I haven't seen any discussion of the Eskimo Bowlne in climbing circles. It is reputed to be less likely to come loose under intermittent loading and is better suited to being ring-loaded, which makes one wonder why it isn't the bowline of choice. I do not know what deficits it might have; perhaps KN can enlighten us.
The name comes from the fact that the knot was used to tie rawhide straps in a sled presented to polar explorer Sir John Ross by an Inuit tribe. This according to "The Illustrated Encyclopedia of Knots," Geoffrey Budworth, p. 78, Google Books link http://books.google.com/books?id=diG_FXiJMzkC&pg=PA78&lpg=PA78&dq=eskimo+bowline&sou...
Ok, good practice. Makes sure you've got enough tail left and helps double check the knot as you're doing it. But not actually necessary.
I'm sure a properly tied bowline is perfectly safe but that's missing the point.
1. A bowline isn't safe without a stopper knot, whereas a fig 8 is. It's possible to forget to tie a stopper knot.
2. A partially complete bowline (rabbit gone in the hole but not back out) isn't going to hold, whereas a partially retreaded fig 8 might still hold. It's possible to forget to complete the knot (never mind doing a stopper). Unlikely, but possible.
3. A fig 8 is easier to check visually. May be a bowline is easy enough to check for the experienced eye but it's a knot that fewer people are familiar with. Depends who you're climbing with of course.
The key point is point 1 above. It's enough to make me always use a fig 8 as it's entirely possible to forget a stopper knot and indeed there are real life cases where bowlines have come undone for this reason. Wouldn't happen in an ideal world but we are all only human!
Its exactly the point for a lot of climbers.
> 1. A bowline isn't safe without a stopper knot, whereas a fig 8 is. It's possible to forget to tie a stopper knot.
It's also possible for stopper knots to come undone. My main gripe about the bowline is that if the stopper knot comes undone, the rest of the knot can then fail through repeat loading. My other gripe about it is that there is less uncluttered space on the rope loop for attaching the rope from belays.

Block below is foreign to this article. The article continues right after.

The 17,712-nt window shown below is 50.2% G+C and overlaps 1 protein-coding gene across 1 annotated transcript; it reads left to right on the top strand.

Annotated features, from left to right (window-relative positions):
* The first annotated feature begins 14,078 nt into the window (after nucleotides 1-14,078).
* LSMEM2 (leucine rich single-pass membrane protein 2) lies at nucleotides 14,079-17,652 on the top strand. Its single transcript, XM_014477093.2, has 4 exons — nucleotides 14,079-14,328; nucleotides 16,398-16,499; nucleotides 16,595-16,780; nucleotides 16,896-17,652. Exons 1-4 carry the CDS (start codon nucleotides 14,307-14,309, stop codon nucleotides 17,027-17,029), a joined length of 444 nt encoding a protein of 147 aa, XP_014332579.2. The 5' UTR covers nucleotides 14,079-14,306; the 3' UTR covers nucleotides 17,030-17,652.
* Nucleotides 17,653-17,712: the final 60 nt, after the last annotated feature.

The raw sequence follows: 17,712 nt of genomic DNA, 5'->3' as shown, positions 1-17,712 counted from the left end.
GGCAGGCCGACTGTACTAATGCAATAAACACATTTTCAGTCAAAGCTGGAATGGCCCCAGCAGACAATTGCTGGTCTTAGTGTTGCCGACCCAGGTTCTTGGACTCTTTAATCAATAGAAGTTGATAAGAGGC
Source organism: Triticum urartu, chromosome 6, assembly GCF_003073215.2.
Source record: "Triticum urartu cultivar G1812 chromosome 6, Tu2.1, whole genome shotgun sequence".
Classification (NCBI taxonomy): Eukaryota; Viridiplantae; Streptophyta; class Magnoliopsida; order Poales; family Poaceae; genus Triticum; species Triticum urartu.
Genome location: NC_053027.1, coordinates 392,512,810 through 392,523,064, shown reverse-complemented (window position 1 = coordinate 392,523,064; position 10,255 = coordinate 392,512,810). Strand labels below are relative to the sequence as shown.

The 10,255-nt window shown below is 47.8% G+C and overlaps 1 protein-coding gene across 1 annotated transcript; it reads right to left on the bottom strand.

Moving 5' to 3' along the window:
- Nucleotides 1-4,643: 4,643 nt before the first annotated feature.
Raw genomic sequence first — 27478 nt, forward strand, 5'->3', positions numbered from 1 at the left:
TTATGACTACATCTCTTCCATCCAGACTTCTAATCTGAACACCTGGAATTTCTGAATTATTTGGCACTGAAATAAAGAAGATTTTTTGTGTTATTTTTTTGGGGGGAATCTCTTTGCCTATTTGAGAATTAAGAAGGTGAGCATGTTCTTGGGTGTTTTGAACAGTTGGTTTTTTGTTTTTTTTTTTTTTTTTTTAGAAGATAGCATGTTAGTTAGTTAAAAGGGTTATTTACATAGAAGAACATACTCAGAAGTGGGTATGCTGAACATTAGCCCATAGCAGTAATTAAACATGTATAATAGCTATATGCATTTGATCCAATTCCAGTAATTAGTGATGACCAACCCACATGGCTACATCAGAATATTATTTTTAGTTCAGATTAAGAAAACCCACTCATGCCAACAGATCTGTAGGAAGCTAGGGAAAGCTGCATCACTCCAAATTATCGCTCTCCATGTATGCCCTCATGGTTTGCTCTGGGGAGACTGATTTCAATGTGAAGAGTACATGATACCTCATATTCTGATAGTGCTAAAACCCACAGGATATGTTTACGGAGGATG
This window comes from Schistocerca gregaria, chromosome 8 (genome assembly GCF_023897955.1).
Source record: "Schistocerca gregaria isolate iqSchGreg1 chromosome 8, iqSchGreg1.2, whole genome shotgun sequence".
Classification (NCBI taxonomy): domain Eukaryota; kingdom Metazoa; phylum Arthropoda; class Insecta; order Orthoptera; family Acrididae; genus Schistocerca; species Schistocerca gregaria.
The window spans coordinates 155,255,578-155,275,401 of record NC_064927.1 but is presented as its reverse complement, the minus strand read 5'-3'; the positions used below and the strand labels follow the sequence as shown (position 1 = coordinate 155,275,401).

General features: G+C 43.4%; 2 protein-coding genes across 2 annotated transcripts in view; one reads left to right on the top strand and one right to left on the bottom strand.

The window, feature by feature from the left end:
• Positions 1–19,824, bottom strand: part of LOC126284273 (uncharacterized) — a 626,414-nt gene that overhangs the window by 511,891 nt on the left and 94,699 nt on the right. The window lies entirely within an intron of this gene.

I also think a lot of people spout off about how they use bowlines, but forget that they are talking about indoor or single pitch/sport climbing and would use figure 8's on multipitch routes, where the chance of the stopper coming undone and there is more repeat loading on the bowline.
If you're not going to fall (trad and winter,) then why not use a figure 8? It unties just as easily, but less prone to stoppers coming untied and the bowline coming untied 8 hours into the day? Yes you can check at every belay, but why take the risk?
"If you're not going to fall (trad and winter,) then why not use a figure 8?"
As the reason for me using a bowline is the problem of untying after a fall, that would seem to make a lot of sense.
> If you're not going to fall (trad and winter,)
Some people do fall off trad climbing and even when winter climbing... Being inflammatory, you could have more accurately phrased it 'If you're not going to fall (because you're not trying very hard)'.
I use the Bowline for all my climbing single pitch, multi-pitch, winter climbing, so there! None of that plebian fo8 :-)
> I use the Bowline for all my climbing single pitch, multi-pitch, winter climbing, so there! None of that plebian fo8 :-)